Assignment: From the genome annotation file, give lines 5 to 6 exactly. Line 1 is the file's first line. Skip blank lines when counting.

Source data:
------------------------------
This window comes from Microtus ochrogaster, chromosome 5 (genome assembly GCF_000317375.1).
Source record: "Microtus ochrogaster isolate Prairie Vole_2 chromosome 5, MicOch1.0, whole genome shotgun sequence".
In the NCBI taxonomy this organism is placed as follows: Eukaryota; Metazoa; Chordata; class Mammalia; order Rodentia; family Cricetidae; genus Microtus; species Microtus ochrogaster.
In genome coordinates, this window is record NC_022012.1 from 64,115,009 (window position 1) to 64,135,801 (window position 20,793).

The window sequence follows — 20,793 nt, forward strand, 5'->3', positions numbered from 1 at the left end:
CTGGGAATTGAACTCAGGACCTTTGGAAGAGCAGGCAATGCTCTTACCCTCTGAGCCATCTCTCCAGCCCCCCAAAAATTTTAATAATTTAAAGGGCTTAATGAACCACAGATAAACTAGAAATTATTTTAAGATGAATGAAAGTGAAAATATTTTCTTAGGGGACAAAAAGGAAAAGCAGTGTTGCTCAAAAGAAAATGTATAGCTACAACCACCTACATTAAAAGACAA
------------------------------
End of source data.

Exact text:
The window sequence follows — 20,793 nt, forward strand, 5'->3', positions numbered from 1 at the left end:
CTGGGAATTGAACTCAGGACCTTTGGAAGAGCAGGCAATGCTCTTACCCTCTGAGCCATCTCTCCAGCCCCCCAAAAATTTTAATAATTTAAAGGGCTTAATGAACCACAGATAAACTAGAAATTATTTTAAGATGAATGAAAGTGAAAATATTTTCTTAGGGGACAAAAAGGAAAAGCAGTGTTGCTCAAAAGAAAATGTATAGCTACAACCACCTACATTAAAAGACAA